Medical training: a curriculum for leadership?

Last week I came across some interesting research carried out by Google, looking at why some of their teams are highly productive and others, not so much. The results got me reflecting on our own teams and how relevant this research might be for healthcare professionals.

Thinking more widely, it brought me to the question: does undergraduate and postgraduate training prepare doctors for the leadership challenges they face for the rest of their working lives?

Most postgraduate programs have extensive curricula, challenging examination hurdles, and are many years duration. When I think about advanced specialty trainees as they approach the end of their training, almost unanimously their anxieties are about their level of practical skills or clinical knowledge. Are they going to be able to cut it as a boss, to be the all-knowing leader of a clinical team? They angst about whether they can do the procedures, if they have enough operations under their belt to be the slick consultant they want to be. A leader who is good enough, in turn, to mentor his or her own registrars.

Becoming the boss
But what does it actually take to be a leader? What skills are necessary to lead a successful team? What do clinical Directors look for when interviewing for a new consultant? Registrars are often surprised when I tell them that clinical or surgical expertise is rarely one of the differentiating values between candidates. It's actually taken as read that you can do the job if you fulfill the criteria to be shortlisted. You've done your time, you've got your Fellowship. I don't care if you've done 50 or 500 hysterectomies - the clinical expertise will come with time and support. What is most important is can I work with this person every day of my life? Are they going to bring value to the team? Are they emotionally intelligent? Or are they going to cause chaos and disharmony in the workplace that requires constant fire-fighting. When you bring a colleague into your team, you are selecting a new family member. So it needs to be a good one. 

Evidence-based leadership qualities
As I mentioned, Google found that some teams within their company were excelling, whilst others were poorly functioning, even though they all seemed to have members with similar technical abilities. So they looked to determine the characteristics of the leaders of the best functioning teams within their organisation. Google's Project Oxygen worked through exit interviews, team reviews and 360 degree ratings, amounting to over 10,000 observations of leaders' behaviours. There were 8 characteristics identified in leaders of high quality teams - and technical expertise was at the bottom of the list.

  1. Be a good coach
  2. Empower people - don't micromanage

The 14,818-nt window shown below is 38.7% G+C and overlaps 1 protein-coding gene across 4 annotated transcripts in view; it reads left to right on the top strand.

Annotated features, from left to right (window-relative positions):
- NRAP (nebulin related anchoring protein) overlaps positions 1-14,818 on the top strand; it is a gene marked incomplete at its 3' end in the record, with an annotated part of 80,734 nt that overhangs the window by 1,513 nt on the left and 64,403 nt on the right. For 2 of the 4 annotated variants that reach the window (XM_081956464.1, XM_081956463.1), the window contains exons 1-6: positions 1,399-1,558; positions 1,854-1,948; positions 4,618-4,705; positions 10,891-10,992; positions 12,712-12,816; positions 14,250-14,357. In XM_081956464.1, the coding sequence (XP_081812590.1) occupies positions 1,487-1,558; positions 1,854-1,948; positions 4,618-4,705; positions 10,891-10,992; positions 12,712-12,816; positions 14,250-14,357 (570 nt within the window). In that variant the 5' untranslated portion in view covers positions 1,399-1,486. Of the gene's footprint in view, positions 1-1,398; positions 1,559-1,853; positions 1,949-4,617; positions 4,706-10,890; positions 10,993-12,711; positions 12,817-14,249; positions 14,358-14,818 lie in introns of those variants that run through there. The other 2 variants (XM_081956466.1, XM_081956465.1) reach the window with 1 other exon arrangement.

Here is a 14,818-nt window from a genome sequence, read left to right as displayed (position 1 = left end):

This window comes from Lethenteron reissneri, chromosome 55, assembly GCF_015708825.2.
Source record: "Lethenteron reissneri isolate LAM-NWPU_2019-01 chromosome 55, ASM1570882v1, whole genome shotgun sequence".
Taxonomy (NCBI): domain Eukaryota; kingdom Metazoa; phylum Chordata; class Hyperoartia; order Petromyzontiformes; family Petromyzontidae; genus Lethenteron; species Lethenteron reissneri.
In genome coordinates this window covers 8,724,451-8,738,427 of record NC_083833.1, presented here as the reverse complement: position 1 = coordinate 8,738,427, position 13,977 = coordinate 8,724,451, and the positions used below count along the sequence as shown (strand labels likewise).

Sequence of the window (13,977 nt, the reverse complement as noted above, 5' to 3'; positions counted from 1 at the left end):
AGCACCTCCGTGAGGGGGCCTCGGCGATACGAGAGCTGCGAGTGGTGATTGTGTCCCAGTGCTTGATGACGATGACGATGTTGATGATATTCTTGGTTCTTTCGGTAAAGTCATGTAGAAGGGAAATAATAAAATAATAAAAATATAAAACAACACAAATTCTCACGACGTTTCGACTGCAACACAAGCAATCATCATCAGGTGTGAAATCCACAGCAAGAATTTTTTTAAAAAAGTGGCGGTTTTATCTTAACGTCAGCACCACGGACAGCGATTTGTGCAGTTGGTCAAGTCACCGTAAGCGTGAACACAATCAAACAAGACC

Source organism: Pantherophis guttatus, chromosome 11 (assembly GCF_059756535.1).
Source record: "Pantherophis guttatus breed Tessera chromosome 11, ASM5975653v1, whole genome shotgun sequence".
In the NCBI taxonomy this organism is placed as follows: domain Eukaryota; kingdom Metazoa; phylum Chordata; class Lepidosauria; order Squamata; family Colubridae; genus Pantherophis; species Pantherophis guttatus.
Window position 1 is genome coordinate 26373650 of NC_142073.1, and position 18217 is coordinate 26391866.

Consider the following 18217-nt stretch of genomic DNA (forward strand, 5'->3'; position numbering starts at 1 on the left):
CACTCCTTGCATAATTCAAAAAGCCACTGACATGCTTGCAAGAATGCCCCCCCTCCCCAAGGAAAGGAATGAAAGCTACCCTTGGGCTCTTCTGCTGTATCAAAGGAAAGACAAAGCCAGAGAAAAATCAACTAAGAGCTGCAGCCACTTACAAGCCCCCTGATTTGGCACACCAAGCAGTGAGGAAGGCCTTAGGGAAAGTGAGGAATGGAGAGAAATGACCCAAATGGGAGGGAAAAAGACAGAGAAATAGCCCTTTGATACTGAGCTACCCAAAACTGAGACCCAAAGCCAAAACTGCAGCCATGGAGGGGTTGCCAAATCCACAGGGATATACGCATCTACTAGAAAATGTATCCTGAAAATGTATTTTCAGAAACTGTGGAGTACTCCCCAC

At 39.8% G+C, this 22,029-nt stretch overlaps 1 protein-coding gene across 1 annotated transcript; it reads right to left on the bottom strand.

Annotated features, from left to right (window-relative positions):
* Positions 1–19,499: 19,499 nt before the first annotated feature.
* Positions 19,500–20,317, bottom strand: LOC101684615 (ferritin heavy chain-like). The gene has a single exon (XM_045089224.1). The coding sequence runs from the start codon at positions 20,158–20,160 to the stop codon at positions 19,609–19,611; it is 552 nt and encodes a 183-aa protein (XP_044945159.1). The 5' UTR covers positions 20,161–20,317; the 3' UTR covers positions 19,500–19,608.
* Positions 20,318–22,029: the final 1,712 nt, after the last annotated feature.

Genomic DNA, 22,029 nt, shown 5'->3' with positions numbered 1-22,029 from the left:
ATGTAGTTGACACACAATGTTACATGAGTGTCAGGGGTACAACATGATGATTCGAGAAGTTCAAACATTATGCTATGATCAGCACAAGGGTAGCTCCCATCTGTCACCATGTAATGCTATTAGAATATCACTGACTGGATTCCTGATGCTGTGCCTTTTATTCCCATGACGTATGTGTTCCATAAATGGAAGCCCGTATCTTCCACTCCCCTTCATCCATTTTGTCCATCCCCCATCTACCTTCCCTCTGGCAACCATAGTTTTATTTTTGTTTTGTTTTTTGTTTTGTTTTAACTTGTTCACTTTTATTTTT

3. Be interested in the wellbeing and success of each of your team members
  4. Be productive and results-orientated
  5. Be a good communicator and listen to your team
  6. Help team members with their career development
  7. Have a clear vision and strategy for your team
  8. Have key technical skills

Think about what you look for in your leaders as you train, is it not all of the above? Teams want a leader who helps them to puzzle out problems themselves. Always giving the answers implies superiority and shuts down the conversation. Asking questions implies confidence in your team and sustains communication. People need constructive feedback, within a caring and supportive environment. Your team needs to know that you believe in them and to provide them with adequate mentorship for their growth. One of the most valuable things you can give your team is one-on-one time. We cannot lead from a distance.

Improved patient care
The most important consequence of this, is that it doesn't just produce happy workers, it builds teams that are highly functional. Leaders who focus on these characteristics will have teams that embody respect for each other and support one other in their day to day work. This means better patient care and fewer adverse events. Highly functional teams will go above and beyond the call of duty to get the job done.

But how to start? When to start?
You might not have explicitly thought about it, but all through postgraduate training (and often before, as a student), we are put in situations where we are expected to lead. These include:

  • Therapeutic relationships with our patients and their family relies on team work
  • When you're looking after a group of medical students
  • If you're the administration RMO or registrar
  • When you're the on-call registrar overnight
  • When you're the most senior doctor around for the day's ward duties
  • Senior registrars taking on increasing clinical team responsibilities

Notice that I'm not talking about only medical teams. If you're the registrar on duty, you are a member of more than one clinical team, and many of these are multidisciplinary: your ward team including the RMO and nurses responsible for your patients, the MET call team, the surgical team in theatre, the birth suite team, including the shift co-ordinator and all the midwives. Our responsibilities don't only lie with other medical staff. It's as much our role to provide all the 8 leadership qualities to the nurses, midwives and other health care workers within our wider MDTs.

So, when & where to start? Right here, right now. Think about how you can map the leadership qualities above to your own daily experience and responsibilities as a doctor.

If you think this is important, join the positive leadership movement and talk about these issues. Share/like on social media, so others know you believe in it and the word spreads. Be the change you want to see in our health care systems.